“I believe my sister, Anna Imgrund, spoke with you the other day. We are desperately trying to learn something about our grandmother’s first husband, Frank N. Preuit (sometimes spelled Preuitt). He and my grandmother lived both in Ardmore and Pauls Valley from 1907-1921 when he was murdered. He “struck it rich” in the oil fields of Healdton/Ardmore sometime between 1914-1920. I have an article from the Daily Oklahoman in 1918 giving him credit as being one of the men who “so generously donated to the Ardmore Industrial Park.” I know his oil partner was R.F. McCrory. He was also partnered with Paul Frame on some oil leases. Frank Preuit was superintendent of the Love & Thurmond Cotton Compress at some point. Was that in Ardmore? The Preuits were members of Dornick Hills Country Club. That is about all the information I have. We are desperately trying to find anyone who may know anything about him (or my grandmother Evelyn L. Preuit). Would you please ask your fellow historians and readers to lend a hand? It would be so appreciated. Once again, thank you in advance for any help you may be able to provide.” -“Cissy” Cecelia Chesnutt firstname.lastname@example.org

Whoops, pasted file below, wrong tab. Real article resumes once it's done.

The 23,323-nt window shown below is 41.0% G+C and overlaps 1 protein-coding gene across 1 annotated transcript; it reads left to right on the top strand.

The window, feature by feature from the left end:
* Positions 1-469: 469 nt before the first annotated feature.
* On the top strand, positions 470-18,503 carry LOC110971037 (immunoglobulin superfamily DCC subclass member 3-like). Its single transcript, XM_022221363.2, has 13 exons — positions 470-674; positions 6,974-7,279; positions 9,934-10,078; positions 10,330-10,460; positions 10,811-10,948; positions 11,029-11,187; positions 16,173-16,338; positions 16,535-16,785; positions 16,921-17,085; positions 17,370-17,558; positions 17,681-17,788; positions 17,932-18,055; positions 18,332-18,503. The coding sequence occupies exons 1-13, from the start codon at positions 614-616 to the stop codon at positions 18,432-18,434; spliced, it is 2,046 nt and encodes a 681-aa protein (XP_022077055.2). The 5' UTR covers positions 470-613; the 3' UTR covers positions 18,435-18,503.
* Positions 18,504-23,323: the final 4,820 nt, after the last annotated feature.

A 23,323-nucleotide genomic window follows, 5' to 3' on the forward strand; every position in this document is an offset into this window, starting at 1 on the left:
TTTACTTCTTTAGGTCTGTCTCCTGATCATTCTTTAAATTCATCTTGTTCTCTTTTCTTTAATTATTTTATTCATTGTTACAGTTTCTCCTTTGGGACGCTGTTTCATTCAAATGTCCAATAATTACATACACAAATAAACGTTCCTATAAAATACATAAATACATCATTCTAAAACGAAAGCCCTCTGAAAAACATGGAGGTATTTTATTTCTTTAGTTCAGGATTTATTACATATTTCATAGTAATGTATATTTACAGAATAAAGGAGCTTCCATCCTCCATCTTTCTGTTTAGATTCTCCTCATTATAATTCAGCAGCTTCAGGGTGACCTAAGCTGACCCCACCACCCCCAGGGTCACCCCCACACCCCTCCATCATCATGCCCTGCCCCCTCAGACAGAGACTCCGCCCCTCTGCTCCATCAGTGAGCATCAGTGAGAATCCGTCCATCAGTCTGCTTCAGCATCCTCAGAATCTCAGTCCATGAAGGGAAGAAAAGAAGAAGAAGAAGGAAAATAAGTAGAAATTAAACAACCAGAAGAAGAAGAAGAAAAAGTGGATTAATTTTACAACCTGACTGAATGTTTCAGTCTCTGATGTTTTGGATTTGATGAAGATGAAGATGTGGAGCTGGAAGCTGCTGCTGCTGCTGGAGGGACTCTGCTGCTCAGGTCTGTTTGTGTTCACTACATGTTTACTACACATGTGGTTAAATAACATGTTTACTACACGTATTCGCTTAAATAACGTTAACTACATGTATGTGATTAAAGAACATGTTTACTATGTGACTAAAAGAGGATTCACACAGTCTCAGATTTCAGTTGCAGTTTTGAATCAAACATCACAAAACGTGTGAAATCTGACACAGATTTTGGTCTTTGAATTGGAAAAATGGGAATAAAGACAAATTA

“Butch, as always—enjoyed This and That!–the poem, “Oklahoma Rain” was wonderful and those of us who grew up listening to the rain hitting the windows and roofs could not only relate but it gave us, just for a minute, a remembrance of our childhood. In moving around the world as an Air Force wife, I found that Paris, France had a daily shower (one year it rained 363 days) and it reminded me of Oklahoma and the long rains of autumn. —I remember one year, our jersey cow, was standing out under a cherry tree with the rain pouring down. I stood at the window and cried as long as it rained –worried about “Haskell”, the cow. When I was an adult, my mother mentioned that the cow was named after an old hi-school girlfriend of my dad. Haskell was a lovely blond with big brown eyes. —-Isnt memory a funny sort of thing? I loved the cow dearly and treasure the story of how she was named (by my mother) after daddy’s old girlfriend! Butch you really offer all us old okies a treasure chest of memories—thanks!” -Sammie Binkley